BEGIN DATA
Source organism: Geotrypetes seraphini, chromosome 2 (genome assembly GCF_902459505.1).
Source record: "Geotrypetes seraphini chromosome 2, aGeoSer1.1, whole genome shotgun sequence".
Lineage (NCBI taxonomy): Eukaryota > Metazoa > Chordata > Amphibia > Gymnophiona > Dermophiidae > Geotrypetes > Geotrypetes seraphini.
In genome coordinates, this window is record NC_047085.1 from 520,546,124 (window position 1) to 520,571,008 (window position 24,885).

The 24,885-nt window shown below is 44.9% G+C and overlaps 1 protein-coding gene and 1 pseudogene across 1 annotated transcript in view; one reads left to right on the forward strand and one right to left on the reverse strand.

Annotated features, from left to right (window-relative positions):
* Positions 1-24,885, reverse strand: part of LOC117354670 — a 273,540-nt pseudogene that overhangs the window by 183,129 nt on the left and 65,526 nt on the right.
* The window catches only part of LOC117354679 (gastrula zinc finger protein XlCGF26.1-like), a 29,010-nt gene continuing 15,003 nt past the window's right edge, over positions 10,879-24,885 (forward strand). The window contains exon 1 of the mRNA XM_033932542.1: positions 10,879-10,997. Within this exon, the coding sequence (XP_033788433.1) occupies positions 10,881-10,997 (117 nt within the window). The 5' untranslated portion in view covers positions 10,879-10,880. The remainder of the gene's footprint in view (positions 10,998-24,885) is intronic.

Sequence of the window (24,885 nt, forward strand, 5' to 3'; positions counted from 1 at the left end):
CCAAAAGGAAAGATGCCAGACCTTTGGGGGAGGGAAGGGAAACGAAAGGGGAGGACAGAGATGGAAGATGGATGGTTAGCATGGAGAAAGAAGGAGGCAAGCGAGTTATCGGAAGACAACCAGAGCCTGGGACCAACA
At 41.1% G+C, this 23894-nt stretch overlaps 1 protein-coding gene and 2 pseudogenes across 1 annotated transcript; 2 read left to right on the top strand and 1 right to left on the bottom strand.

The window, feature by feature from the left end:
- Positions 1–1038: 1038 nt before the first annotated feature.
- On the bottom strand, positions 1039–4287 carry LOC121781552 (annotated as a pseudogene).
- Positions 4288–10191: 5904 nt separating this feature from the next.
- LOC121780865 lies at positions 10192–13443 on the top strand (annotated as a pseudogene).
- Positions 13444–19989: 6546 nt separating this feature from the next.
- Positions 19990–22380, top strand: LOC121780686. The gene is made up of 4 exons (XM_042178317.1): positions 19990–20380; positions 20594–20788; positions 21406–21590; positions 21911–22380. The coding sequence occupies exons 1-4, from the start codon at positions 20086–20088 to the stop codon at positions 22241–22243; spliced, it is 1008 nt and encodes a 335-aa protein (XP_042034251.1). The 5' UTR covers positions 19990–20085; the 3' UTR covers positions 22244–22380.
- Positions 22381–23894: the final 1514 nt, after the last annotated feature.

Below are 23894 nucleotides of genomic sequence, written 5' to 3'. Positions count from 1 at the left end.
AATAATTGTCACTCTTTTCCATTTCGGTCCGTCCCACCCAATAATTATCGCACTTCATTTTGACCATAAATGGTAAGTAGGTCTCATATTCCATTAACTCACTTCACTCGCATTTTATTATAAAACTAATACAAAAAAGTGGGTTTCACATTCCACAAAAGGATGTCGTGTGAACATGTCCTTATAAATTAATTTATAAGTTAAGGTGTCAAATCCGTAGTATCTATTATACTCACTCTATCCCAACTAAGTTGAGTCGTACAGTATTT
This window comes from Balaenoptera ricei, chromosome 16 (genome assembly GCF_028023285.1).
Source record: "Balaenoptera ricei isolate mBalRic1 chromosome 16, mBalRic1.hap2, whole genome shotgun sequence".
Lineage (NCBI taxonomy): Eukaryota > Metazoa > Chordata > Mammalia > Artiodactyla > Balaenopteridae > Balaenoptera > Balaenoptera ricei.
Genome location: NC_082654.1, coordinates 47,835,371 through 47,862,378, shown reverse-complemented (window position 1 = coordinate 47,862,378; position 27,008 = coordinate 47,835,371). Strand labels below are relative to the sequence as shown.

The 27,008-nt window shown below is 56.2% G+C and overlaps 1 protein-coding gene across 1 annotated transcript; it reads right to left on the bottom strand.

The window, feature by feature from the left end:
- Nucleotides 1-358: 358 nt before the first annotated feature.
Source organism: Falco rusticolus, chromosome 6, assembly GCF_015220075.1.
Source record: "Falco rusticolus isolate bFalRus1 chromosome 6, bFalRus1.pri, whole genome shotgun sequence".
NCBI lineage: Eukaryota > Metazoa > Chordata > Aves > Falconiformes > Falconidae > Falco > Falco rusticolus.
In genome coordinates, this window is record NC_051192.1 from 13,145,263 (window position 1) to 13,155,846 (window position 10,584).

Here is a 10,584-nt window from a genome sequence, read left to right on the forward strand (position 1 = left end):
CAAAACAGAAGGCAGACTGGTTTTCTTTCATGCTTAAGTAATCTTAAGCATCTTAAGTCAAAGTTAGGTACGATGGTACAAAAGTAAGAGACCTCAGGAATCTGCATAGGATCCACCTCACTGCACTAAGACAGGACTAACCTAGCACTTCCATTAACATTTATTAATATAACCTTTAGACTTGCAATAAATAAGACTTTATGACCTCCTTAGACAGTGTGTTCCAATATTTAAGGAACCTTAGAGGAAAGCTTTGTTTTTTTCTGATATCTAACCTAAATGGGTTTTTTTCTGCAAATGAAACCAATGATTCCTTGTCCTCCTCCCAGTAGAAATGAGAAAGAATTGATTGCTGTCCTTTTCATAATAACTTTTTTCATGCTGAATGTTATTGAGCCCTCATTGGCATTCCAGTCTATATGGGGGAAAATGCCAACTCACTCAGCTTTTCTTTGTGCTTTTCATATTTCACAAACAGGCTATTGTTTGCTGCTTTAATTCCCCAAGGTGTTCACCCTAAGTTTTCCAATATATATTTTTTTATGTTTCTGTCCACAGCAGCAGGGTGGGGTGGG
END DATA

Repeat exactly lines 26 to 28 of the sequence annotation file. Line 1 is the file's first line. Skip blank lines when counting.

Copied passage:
The 27,008-nt window shown below is 56.2% G+C and overlaps 1 protein-coding gene across 1 annotated transcript; it reads right to left on the bottom strand.

The window, feature by feature from the left end:
- Nucleotides 1-358: 358 nt before the first annotated feature.